While it’s easy to assume that the switch to online learning alone has facilitated the rise in cheating in recent years, it’s possible that students feel increasingly compelled to cheat because of the immense toll COVID-19 has taken on both their wellbeing and quality of teaching. Half of 18 to 24-year-olds in the UK said that the pandemic had a negative impact on their mental health, and notably university students’ complaints about the pandemic disrupting their studies led to more than 1,000 appeals to the higher education watchdog in England and Wales last year. With this in mind, it’s likely many students are experiencing heightened anxiety to succeed and going to unusually extreme lengths to secure good grades.

Disabled students were particularly unsupported during lockdown. Vicky explains that as the student she helped had dyslexia and was studying to become a social worker, she didn’t feel guilty about writing the essay for them. “I felt OK doing it because it was for a practical course. It’s unfair to expect a certain type of intelligence for a job role that requires a completely different type of intelligence,” she says. “I don’t think social workers need to know how to write a good essay – it’s more important that they know the law, how to spot abuse, and the relevant information.”

Ahmed*, 20, is a student based in Manchester. He tells me that he recently paid £100 for two essays after finding writers on Fiverr, an online marketplace for freelance services. “My course is mostly essays and I suffer from ADHD so it’s hard for me to concentrate,” he says, adding that he’s found it difficult to access his university’s disability support services.

It’s also unlikely that contract cheating will be eradicated until universities stop treating their students like customers. It’s no wonder that students are increasingly unconcerned with the value of ‘academic integrity’ when their education is increasingly commodified. As Poppy Noor put it in The Guardian, increasing fees send “a very clear message to students: your money is just as important as your mind [...] Buying essays – any form of plagiarism – is clearly wrong, but it feels like the logical extension of an education that comes with a high and rising price tag.” This chimes with Ahmed’s experience: “If I got a 2:2, I wouldn’t be happy as I don’t see the point in coming out with that.”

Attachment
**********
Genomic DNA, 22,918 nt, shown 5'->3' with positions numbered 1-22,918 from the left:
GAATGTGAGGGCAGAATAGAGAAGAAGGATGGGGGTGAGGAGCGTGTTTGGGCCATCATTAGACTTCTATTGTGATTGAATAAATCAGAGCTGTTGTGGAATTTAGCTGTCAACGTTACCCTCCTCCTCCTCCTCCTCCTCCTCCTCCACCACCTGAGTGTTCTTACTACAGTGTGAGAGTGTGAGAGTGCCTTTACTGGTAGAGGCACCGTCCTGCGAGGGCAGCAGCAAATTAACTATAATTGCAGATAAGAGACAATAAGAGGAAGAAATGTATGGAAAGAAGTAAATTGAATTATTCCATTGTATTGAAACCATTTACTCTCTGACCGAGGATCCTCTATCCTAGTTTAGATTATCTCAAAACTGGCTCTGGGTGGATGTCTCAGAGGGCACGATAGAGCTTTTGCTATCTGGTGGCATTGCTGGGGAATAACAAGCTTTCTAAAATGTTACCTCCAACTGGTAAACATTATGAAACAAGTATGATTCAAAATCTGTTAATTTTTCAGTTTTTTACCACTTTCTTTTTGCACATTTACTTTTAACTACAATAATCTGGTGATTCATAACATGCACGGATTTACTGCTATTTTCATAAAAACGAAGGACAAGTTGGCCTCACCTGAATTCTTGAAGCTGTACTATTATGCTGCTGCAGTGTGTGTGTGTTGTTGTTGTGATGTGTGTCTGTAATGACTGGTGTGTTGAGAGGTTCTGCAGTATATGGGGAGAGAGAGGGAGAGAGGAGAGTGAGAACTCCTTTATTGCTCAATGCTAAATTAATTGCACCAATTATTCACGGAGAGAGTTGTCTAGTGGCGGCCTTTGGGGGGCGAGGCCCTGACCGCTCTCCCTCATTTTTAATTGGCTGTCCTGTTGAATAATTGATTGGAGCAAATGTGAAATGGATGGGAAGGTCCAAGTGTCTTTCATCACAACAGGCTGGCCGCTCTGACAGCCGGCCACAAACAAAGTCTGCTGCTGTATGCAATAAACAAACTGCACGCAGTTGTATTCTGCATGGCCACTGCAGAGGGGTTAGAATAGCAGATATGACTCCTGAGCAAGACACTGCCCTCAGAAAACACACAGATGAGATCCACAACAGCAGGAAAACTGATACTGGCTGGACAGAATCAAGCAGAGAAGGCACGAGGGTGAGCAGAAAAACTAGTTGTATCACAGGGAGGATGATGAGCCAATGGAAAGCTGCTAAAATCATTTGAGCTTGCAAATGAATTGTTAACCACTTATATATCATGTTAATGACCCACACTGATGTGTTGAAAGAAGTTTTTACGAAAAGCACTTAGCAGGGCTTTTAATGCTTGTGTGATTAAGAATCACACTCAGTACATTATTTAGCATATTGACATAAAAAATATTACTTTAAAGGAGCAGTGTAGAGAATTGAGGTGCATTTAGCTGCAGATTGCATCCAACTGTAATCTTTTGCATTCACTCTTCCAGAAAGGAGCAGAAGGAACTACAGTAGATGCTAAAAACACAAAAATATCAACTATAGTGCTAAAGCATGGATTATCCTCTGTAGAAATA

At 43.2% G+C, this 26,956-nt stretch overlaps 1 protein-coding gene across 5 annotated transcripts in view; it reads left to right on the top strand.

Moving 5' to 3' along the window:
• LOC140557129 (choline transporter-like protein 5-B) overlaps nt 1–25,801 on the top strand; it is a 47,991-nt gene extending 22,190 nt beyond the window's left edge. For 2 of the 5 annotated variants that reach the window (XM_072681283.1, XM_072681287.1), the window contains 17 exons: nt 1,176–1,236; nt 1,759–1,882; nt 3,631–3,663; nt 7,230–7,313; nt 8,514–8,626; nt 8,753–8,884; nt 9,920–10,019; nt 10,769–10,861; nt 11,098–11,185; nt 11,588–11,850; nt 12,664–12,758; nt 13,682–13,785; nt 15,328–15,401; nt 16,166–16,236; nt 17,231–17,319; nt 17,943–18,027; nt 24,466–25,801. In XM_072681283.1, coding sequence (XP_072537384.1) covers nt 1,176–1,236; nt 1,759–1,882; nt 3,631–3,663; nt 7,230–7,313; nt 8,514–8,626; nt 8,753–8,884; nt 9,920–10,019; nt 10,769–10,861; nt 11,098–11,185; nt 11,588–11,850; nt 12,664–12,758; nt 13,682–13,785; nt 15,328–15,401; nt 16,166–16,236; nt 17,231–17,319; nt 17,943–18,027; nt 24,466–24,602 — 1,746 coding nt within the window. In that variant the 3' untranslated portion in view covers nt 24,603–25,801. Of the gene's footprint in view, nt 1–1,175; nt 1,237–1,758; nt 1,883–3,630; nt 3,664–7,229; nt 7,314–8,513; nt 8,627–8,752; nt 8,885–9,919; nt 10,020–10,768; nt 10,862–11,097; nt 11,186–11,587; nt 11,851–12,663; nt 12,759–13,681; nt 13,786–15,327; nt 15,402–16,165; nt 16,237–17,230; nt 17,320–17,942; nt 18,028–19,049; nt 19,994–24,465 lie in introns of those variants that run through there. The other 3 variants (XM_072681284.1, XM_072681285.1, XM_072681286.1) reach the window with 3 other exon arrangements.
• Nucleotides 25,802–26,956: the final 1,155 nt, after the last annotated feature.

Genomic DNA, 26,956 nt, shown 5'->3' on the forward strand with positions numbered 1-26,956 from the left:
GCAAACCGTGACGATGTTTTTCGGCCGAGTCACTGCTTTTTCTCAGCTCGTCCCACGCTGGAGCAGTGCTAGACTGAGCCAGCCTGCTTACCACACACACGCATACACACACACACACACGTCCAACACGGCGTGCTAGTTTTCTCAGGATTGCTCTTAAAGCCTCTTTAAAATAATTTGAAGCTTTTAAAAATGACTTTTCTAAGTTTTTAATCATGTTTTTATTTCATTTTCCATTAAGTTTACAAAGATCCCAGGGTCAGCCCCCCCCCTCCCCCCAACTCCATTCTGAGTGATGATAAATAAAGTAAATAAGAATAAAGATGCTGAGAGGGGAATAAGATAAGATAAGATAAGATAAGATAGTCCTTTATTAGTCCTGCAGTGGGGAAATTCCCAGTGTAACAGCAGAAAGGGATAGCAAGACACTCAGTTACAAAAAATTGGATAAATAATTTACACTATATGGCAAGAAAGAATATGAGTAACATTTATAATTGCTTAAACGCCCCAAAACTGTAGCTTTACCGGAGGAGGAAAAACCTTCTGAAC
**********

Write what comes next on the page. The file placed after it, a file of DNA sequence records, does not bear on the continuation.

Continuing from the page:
Plus, given that young people are disproportionately concentrated in low-paid, unstable work and generally have a natural predisposition to be self-reliant, it’s unsurprising that the essay ghostwriters themselves are turning their academic talent into a lucrative side hustle. Vicky explains that prior to doing others’ coursework, she used to work as a carer but hated it. “Waking up at 5am to wipe someone’s arse and having your boss treat you like shit is not how I want to live,” she says. “Writing essays gave me the opportunity to work for myself which I really liked, and it also meant that I could do something that I enjoyed.”

“It ended up taking a lot of financial stress off of me and provided accommodation for me at a time when I really needed it,” she continues, referring to the student who paid her rent for her. “I’m not someone that can just go home for the holidays – I don’t have a safe environment to go back to and the student loan just doesn’t stretch that far. [Writing coursework for money] ultimately provided me with financial security.” 

None of this is to say cheating (or, arguably, facilitating cheating) is OK or excusable – there are plenty of students who struggle and don’t resort to plagiarism, after all. But acknowledging this constellation of factors can make it a little easier to understand why students cheat and, by extension, help the government and universities to eliminate the need to cheat in the first place.

*Names have been changed